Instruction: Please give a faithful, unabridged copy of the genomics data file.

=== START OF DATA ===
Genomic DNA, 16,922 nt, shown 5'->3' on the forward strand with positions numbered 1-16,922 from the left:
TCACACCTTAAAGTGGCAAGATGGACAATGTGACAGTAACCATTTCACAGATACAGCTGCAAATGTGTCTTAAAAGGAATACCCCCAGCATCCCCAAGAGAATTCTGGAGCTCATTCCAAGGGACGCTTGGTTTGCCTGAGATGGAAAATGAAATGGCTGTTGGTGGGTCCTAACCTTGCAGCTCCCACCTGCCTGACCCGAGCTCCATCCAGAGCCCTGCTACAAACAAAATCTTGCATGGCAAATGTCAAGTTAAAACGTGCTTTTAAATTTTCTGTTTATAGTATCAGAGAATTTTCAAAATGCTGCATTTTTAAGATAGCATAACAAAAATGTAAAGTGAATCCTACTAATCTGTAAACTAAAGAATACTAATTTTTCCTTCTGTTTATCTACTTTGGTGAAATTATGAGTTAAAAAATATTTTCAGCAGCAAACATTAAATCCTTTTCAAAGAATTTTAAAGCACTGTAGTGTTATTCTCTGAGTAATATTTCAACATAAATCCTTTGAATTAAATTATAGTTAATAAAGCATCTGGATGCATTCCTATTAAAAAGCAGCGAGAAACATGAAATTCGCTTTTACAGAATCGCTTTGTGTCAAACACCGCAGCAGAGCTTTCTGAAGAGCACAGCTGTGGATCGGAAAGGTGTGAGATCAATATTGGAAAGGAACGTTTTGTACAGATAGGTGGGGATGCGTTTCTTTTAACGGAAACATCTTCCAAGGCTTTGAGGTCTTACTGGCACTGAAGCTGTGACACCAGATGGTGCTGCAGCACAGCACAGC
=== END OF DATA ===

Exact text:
Genomic DNA, 16,922 nt, shown 5'->3' on the forward strand with positions numbered 1-16,922 from the left:
TCACACCTTAAAGTGGCAAGATGGACAATGTGACAGTAACCATTTCACAGATACAGCTGCAAATGTGTCTTAAAAGGAATACCCCCAGCATCCCCAAGAGAATTCTGGAGCTCATTCCAAGGGACGCTTGGTTTGCCTGAGATGGAAAATGAAATGGCTGTTGGTGGGTCCTAACCTTGCAGCTCCCACCTGCCTGACCCGAGCTCCATCCAGAGCCCTGCTACAAACAAAATCTTGCATGGCAAATGTCAAGTTAAAACGTGCTTTTAAATTTTCTGTTTATAGTATCAGAGAATTTTCAAAATGCTGCATTTTTAAGATAGCATAACAAAAATGTAAAGTGAATCCTACTAATCTGTAAACTAAAGAATACTAATTTTTCCTTCTGTTTATCTACTTTGGTGAAATTATGAGTTAAAAAATATTTTCAGCAGCAAACATTAAATCCTTTTCAAAGAATTTTAAAGCACTGTAGTGTTATTCTCTGAGTAATATTTCAACATAAATCCTTTGAATTAAATTATAGTTAATAAAGCATCTGGATGCATTCCTATTAAAAAGCAGCGAGAAACATGAAATTCGCTTTTACAGAATCGCTTTGTGTCAAACACCGCAGCAGAGCTTTCTGAAGAGCACAGCTGTGGATCGGAAAGGTGTGAGATCAATATTGGAAAGGAACGTTTTGTACAGATAGGTGGGGATGCGTTTCTTTTAACGGAAACATCTTCCAAGGCTTTGAGGTCTTACTGGCACTGAAGCTGTGACACCAGATGGTGCTGCAGCACAGCACAGC